You know sounds obvious, but I've got space on there. Oh, I don't know. It's my name. Do you know how many times you've done something stupid? I don't know. We probably don't want to admit on global television but I've lost a card, I've dropped a card. He's perfect. Rob: Yeah. Rich: He's back to basics. Rob: Exactly. Rich: So you know, making sure your name is on the card and you've got a card wallet. Rob: Mm-hm. Rich: And on the flip side of this card wallet. Rob: Your business card. Rich: I've got my business card. Rob: And since you know. Another simple idea, I've got multiple business cards.
So when somebody says oh, could I get your card? Rob: You have them ready to go. Rich: You got them ready to go. Rob: Now the only thing that scares me about wallets of this type is that they're kind of soft and a little wimpy if you will, right? Rich: Yeah. Rob: I'm actually a real big fan of this kind of design for a card wallet. Now this particular card wallet's made by Pelican. You may have heard about Pelican before. They're sort of the, the brand name if you will of cases. And protective gear. And this one is a hard shell, hard plastic shell, that's essentially crush proof and waterproof, right? And just simply open it up. And this particular guy is for SD cards.
And what I like about it is it has nice form fitting pockets for each one. They kind of very snugly, kind of go right into the little cutout there. So they don't rattle around. You don't lose them. You know when you open the case, they all fall out and that kind of thing. And this makes me feel nice and secure because, you know God forbid I step on this or drop it out of my bag. Rich: Yep. Rob: It's going to be in pretty good condition still. Rich: And what's nice about this one too is what, I'm doing a lot of mixed format shooting these days where I'm adding GoPros to my DSLR workflow. Rob: Yep. Rich: And at $300 a camera, it's pretty awesome to have that extra coverage.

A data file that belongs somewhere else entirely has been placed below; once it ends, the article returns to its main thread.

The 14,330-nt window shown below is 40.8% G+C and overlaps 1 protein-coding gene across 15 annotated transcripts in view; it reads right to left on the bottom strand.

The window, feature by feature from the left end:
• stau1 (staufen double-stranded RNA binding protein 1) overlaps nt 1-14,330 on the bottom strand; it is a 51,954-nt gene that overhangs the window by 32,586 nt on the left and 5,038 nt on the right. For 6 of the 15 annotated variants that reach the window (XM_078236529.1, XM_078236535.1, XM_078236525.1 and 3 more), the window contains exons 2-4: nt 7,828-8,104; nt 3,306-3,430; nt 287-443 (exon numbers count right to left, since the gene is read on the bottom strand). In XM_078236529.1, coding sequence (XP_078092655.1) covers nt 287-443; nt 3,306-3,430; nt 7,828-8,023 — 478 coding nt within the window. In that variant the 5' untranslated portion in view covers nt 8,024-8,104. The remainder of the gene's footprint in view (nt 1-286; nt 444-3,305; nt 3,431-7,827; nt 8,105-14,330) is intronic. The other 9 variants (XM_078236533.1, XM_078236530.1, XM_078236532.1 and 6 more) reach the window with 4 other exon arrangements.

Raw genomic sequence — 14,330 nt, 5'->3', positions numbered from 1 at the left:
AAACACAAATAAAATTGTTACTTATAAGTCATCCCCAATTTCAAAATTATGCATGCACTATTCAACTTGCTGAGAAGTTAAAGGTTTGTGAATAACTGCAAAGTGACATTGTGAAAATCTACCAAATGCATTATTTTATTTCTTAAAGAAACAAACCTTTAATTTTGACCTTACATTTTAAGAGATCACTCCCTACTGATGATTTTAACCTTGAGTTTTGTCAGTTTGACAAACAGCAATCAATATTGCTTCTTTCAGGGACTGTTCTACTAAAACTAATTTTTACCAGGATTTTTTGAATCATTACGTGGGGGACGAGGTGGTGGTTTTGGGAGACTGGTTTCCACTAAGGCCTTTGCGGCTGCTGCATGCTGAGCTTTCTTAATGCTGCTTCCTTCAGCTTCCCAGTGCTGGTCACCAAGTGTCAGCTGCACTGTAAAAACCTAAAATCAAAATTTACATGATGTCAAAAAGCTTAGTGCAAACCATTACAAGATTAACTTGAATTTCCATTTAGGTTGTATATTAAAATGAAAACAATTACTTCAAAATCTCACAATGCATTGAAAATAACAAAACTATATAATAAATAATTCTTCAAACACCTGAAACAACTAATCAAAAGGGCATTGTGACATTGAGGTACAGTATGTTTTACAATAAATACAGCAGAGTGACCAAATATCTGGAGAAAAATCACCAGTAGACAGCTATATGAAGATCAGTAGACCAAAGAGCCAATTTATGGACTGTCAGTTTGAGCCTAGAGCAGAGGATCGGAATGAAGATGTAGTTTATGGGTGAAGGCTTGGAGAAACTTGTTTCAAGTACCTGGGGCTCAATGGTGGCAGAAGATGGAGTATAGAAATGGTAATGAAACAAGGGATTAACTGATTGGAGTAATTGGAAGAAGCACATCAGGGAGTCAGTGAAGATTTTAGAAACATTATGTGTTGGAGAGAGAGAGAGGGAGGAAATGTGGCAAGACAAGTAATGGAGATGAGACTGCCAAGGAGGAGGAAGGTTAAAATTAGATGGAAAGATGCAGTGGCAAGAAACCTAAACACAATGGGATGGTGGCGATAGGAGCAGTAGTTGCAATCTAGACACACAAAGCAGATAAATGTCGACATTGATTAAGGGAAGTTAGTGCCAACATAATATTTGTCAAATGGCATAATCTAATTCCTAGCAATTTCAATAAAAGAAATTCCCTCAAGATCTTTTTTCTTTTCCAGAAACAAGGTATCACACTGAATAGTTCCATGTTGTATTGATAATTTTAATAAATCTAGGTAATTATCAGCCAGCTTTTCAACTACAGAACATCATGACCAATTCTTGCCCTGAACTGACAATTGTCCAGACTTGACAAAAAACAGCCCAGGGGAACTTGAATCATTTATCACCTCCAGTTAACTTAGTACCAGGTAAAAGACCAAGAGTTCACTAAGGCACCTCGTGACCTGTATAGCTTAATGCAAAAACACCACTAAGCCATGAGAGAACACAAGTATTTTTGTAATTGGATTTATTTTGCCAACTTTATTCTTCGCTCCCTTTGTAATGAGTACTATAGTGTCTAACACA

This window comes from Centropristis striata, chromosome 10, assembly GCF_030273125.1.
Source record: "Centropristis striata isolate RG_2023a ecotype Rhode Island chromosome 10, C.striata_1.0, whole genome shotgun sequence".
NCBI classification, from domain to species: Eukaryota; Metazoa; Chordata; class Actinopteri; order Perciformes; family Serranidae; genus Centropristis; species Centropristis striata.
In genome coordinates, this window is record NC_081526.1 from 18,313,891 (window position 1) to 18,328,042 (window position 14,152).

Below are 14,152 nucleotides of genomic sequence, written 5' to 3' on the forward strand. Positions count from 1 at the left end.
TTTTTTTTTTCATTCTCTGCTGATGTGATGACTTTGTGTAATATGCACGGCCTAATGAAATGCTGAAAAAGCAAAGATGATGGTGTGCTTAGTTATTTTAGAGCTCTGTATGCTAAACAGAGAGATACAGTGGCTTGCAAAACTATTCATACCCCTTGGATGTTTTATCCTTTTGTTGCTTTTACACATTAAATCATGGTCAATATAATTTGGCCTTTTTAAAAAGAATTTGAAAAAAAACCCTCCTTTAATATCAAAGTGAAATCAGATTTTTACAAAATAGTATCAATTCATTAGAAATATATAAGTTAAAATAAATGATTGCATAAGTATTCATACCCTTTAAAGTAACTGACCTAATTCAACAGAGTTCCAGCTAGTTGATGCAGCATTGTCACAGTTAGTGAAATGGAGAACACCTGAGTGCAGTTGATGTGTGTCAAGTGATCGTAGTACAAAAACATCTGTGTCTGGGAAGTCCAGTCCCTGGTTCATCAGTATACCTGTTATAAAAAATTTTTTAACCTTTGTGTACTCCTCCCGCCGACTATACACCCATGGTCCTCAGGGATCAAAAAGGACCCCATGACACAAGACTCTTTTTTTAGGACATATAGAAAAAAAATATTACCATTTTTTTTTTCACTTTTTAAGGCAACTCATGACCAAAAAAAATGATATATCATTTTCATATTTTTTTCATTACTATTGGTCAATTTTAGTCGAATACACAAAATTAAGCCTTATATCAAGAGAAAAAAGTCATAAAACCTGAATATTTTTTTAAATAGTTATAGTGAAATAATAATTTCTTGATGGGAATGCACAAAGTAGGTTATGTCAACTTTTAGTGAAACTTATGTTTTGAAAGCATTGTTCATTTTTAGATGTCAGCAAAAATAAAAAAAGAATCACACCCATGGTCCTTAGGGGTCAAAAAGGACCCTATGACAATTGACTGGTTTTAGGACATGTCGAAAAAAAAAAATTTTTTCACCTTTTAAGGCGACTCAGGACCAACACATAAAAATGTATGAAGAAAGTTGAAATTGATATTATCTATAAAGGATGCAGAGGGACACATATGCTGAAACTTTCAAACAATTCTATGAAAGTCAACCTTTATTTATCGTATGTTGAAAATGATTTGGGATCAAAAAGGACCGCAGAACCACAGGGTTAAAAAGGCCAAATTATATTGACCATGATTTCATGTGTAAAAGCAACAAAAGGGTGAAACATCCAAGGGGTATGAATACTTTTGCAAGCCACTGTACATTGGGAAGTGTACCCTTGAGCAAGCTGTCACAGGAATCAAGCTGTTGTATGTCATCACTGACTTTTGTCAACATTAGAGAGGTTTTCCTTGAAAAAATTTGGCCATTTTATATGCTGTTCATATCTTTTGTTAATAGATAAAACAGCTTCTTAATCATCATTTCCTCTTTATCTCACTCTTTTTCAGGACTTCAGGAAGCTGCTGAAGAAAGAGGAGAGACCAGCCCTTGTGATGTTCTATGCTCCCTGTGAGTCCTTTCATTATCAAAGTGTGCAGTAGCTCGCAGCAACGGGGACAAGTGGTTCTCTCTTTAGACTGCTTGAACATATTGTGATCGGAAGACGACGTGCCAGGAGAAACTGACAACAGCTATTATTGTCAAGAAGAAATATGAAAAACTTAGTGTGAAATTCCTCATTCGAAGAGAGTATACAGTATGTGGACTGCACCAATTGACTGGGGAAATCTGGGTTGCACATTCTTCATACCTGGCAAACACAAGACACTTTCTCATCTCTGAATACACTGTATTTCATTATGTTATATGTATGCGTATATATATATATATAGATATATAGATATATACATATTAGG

Rob: Yep. Rich: Well, those new GoPro's are using even, like, if you thought an SD card was bad, it's like. Rob: Oh, Micro SD cards, yeah. Rich: Yeah. It's like, oh, look at that! Right? Rob: Yeah, you like mistake it for a piece of dirt on the ground. Rich: 64 Gigs, whoa, gone! Right? So it has a little pocket in there like a little nested pocket, so you can drop that in, really tiny. So it'll actually hold it. So that's just a safety, but now, one card wallet, two card wallets. How many do you travel with when you shoot? Rob: Well, I like to have two as, as a minimum.